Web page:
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Gastroenterology. 2002 May;122(5):1399-410.

Leptin receptor-mediated signaling regulates hepatic fibrogenesis and remodeling of extracellular matrix in the rat.

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Department of Gastroenterology, Central Laboratory for Medical Science, Juntendo University School of Medicine, Tokyo, Japan.



In this study, we investigated the role of leptin and its receptors (Ob-R) in profibrogenic responses in the liver using Zucker (fa/fa) rats, a natural occurring Ob-R-deficient animal.


Male Zucker (fa/fa) rats and their lean (+/?) littermates were given intraperitoneal injections of thioacetamide (TAA) (200 mg/kg body wt, 3 times/wk) for 4-8 weeks, and progression of hepatic fibrosis was evaluated. In vitro transactivation of hepatic stellate cells (HSCs) isolated from Zucker rats was evaluated by Western blotting and immunocytochemistry for alpha-smooth muscle actin and type I collagen. Further, a long-form Ob-R (Ob-Rb) in sinusoidal endothelial cells (SECs) and Kupffer cells was identified by reverse-transcription polymerase chain reaction. Moreover, transforming growth factor (TGF)-beta1 messenger RNA in LSE cells, a human SEC-derived cell line, was measured by Northern blotting.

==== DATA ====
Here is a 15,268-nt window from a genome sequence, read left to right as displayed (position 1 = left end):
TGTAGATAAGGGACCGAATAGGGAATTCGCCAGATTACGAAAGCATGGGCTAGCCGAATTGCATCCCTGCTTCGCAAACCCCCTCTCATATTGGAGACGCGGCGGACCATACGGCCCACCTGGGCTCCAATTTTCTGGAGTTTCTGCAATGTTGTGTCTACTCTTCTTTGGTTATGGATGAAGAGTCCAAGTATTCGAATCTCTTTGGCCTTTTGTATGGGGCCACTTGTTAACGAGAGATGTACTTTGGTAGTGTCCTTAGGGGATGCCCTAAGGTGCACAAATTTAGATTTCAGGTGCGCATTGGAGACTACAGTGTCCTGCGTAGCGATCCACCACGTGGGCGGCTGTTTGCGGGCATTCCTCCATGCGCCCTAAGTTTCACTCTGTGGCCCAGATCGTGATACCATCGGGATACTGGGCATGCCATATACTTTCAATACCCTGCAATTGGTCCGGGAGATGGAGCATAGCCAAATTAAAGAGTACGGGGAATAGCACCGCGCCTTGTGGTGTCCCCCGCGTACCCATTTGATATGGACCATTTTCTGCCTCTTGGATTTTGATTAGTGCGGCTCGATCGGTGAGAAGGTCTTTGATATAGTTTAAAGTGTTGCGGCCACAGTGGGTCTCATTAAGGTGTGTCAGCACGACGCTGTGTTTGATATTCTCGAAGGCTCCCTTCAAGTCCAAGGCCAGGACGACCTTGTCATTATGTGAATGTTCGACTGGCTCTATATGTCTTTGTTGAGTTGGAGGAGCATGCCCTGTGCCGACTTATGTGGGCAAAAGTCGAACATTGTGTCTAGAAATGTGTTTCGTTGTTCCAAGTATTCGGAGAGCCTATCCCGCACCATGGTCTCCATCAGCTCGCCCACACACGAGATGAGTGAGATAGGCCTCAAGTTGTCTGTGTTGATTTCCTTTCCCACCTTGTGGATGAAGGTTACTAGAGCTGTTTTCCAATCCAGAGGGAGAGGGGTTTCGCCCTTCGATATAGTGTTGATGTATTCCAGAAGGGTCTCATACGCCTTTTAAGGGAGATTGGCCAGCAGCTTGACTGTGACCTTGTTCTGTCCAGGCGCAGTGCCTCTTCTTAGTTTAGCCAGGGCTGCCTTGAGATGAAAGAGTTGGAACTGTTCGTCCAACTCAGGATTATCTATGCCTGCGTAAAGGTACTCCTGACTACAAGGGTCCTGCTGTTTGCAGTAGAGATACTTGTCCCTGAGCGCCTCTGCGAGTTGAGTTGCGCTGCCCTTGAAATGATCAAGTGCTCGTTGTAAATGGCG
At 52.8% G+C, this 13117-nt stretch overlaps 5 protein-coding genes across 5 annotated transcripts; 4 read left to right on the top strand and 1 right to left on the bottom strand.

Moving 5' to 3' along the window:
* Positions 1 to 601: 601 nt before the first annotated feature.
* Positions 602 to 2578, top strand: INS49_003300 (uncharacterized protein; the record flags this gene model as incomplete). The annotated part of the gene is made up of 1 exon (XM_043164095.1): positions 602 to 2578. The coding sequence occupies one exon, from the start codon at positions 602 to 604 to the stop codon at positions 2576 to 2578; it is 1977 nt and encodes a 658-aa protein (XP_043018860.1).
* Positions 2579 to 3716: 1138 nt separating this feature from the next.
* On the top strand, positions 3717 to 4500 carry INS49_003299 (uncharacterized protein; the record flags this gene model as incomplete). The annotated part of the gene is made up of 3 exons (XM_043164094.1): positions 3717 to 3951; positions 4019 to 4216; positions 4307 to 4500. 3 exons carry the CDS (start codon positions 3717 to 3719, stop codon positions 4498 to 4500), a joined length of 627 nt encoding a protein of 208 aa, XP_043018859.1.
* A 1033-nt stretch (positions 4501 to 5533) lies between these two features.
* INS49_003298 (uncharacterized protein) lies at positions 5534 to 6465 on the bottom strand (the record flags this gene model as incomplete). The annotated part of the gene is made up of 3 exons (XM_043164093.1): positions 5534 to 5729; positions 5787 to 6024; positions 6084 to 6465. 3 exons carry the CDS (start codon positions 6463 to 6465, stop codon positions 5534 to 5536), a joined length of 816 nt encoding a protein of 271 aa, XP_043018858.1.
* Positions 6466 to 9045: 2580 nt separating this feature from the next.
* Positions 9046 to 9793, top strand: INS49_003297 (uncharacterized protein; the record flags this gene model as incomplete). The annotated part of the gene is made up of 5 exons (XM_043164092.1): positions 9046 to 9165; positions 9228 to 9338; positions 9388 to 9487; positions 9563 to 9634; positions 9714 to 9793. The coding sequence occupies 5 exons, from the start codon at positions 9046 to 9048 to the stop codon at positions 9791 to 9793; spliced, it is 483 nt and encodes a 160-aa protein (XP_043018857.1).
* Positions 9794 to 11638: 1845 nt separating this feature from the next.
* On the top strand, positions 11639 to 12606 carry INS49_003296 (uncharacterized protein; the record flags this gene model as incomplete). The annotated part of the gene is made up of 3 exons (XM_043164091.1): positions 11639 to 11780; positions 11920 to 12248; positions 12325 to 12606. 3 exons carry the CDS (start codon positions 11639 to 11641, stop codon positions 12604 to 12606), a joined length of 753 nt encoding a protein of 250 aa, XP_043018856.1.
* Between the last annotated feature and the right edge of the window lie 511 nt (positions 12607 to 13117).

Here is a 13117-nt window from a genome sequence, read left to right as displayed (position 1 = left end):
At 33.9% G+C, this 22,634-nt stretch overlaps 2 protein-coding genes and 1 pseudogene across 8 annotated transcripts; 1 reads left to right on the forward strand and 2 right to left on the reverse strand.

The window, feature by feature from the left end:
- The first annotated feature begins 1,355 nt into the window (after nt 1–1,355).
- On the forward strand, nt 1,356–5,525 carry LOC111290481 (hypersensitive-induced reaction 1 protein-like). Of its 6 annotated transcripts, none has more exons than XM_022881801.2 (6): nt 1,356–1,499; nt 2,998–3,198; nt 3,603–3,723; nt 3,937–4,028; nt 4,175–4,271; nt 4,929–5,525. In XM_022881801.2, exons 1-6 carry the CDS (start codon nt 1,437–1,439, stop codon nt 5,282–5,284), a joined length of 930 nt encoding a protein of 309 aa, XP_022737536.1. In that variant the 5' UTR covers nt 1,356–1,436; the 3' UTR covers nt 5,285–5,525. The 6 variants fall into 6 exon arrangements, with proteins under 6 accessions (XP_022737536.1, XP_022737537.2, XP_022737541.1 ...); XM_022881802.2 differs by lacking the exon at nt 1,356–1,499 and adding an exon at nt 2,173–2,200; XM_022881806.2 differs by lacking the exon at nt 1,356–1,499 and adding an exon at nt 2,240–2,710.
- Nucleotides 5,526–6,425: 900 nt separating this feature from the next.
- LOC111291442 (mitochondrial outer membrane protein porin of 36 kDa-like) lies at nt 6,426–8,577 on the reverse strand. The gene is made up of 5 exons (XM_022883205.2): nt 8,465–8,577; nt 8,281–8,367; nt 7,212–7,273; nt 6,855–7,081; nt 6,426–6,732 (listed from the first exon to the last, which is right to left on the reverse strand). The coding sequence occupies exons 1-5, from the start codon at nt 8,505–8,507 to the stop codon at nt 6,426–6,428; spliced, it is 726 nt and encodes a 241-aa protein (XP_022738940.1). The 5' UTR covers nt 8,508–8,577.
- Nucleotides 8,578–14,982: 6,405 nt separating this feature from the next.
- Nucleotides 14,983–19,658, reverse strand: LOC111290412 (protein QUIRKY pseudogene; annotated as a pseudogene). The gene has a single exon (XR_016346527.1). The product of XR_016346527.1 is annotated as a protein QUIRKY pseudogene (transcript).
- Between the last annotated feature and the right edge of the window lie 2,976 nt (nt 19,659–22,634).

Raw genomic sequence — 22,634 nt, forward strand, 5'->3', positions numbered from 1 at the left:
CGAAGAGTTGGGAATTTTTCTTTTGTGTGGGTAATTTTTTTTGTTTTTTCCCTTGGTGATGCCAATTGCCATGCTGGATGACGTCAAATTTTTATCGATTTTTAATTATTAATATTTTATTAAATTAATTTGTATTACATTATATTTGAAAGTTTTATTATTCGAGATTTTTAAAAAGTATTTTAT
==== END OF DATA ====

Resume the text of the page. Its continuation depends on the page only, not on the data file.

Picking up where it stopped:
Although the normal liver does not produce leptin, activated HSCs produced leptin in vivo during fibrogenesis caused by TAA. In Zucker rats, TAA-induced hepatic fibrosis was prevented almost completely, whereas induction of TGF-beta1 and activation of HSCs were abolished. It is less likely, however, that leptin plays an essential role in the activation of HSCs as a strong autocrine regulator, because HSCs isolated from Zucker rats undergo normal transactivation process in vitro. In contrast, SECs and Kupffer cells contain Ob-Rb, through which leptin up-regulates the expression of matrix remodeling genes including TGF-beta1.


Collectively, these findings indicated that leptin and its functional receptors (Ob-Rb) play a pivotal role in profibrogenic responses in the liver.

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